The June 19 event at Fordham University’s Lincoln Center campus was sponsored by the Consultation of the National Council of Synagogues and the United States Conference of Catholic Bishops.
Cardinal Dolan was one of four panelists who spoke about the significance of the agreement and its transformative effects on Catholic-Jewish relations.
“For both Jews and Christians,” he said, “humanity is on the right path when human agreements mirror the divine will, and that’s what we believe occurred a quarter-century ago, when the leaders of the government of Israel and the Church universal signed an agreement stressing reconciliation, trust, the priority of dialogue—all grounded in human rights and religious liberty.
Also serving on the panel were Archbishop Bernardito Auza, permanent observer of the Holy See to the United Nations; Ambassador Dani Dayan, consul general of the Consulate General of Israel in New York; and Adam Gregerman, associate professor of theology and religious studies and co-director of the Institute for Jewish-Catholic Relations at Saint Joseph’s University in Philadelphia. (more…)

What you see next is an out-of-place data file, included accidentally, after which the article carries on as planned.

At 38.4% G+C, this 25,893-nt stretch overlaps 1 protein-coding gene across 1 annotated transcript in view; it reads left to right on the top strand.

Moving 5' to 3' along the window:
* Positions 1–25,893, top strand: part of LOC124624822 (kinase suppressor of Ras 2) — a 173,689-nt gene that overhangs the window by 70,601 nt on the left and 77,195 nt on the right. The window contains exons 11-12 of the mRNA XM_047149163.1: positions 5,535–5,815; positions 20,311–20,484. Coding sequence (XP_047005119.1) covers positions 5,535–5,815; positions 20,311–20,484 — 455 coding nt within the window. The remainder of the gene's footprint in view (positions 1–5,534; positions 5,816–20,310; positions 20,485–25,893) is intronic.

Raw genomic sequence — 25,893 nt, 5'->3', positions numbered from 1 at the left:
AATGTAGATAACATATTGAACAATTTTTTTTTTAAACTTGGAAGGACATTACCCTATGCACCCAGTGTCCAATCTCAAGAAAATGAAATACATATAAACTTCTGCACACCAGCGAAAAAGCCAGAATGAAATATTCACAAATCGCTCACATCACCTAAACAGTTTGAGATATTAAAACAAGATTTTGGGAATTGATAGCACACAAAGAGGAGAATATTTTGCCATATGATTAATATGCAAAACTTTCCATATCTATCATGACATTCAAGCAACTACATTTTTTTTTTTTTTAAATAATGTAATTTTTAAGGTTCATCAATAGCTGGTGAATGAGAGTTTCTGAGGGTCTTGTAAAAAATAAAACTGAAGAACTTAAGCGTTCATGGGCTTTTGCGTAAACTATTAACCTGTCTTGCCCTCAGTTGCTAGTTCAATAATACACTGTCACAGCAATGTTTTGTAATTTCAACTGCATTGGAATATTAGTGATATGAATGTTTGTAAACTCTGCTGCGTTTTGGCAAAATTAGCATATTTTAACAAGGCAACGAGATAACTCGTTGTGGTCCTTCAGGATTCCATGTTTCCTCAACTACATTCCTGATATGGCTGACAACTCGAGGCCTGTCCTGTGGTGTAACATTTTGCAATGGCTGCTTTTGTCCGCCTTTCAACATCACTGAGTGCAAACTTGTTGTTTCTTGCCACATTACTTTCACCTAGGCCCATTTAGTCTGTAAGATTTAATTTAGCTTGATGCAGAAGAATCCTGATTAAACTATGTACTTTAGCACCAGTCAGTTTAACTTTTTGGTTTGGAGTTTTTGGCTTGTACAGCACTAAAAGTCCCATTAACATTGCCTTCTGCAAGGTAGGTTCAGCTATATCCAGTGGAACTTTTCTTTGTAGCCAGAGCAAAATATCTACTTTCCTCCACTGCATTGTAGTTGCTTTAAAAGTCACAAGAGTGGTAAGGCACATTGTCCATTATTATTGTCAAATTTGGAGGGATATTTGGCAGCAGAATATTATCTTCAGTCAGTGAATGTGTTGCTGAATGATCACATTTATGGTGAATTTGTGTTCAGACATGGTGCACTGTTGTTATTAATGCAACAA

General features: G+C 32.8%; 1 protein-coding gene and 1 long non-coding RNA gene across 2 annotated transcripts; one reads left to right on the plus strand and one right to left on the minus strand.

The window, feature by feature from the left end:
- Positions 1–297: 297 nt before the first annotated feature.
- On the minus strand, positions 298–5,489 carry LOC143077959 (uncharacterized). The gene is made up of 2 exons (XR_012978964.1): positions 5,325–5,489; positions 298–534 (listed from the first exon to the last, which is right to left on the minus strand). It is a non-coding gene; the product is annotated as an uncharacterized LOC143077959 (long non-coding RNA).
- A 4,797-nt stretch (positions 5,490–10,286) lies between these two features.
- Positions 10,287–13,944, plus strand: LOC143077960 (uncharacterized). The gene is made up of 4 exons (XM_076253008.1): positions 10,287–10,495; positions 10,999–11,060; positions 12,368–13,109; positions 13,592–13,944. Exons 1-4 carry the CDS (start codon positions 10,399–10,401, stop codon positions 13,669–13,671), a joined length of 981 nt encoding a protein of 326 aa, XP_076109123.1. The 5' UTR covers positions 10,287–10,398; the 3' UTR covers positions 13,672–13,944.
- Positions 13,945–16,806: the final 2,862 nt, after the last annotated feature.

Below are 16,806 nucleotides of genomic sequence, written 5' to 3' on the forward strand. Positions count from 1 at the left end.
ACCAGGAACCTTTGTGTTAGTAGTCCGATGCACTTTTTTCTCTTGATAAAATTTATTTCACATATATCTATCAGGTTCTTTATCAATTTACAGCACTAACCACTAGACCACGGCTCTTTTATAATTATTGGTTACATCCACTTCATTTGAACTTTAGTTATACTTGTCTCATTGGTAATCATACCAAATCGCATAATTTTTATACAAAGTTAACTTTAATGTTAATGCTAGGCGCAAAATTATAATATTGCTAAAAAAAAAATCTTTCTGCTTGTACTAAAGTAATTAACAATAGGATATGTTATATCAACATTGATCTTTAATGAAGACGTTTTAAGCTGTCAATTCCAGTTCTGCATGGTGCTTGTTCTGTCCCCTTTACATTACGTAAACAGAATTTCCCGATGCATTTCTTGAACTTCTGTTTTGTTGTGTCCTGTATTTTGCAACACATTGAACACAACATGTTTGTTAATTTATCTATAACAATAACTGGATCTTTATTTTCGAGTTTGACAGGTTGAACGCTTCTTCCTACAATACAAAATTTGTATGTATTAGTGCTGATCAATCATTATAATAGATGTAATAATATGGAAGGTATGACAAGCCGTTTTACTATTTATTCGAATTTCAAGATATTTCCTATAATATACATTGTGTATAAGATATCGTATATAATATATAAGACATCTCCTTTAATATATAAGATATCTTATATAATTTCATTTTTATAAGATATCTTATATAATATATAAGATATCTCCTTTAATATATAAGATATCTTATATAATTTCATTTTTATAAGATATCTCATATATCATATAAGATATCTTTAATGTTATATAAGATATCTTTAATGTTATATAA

June 21, 2019
NEW YORK – Reflecting on the 25th anniversary of the establishment of diplomatic ties between the Holy See and Israel, New York’s Cardinal Timothy Dolan hailed the occasion as an international achievement that has “quite literally made the world a better place.”
Dolan’s remarks came during a panel discussion on “The Vatican Israel Accords: 25 Years of Progress and Challenge” held at Fordham University on Wednesday, marking the Fundamental Agreement signed between the Holy See and the State of Israel in 1993, leading to full diplomatic relations in 1994.
The event was co-sponsored by the United States Conference of Catholic Bishops (USCCB) and the Consulate General of Israel in New York, and along with Dolan, speakers included Dani Dayan, Israel’s Consul General in New York; Archbishop Bernardito Auza, papal nuncio to the United Nations; and Dr. Adam Gregerman, the co-director of the Institute for Jewish-Catholic Relations at Saint Joseph’s University.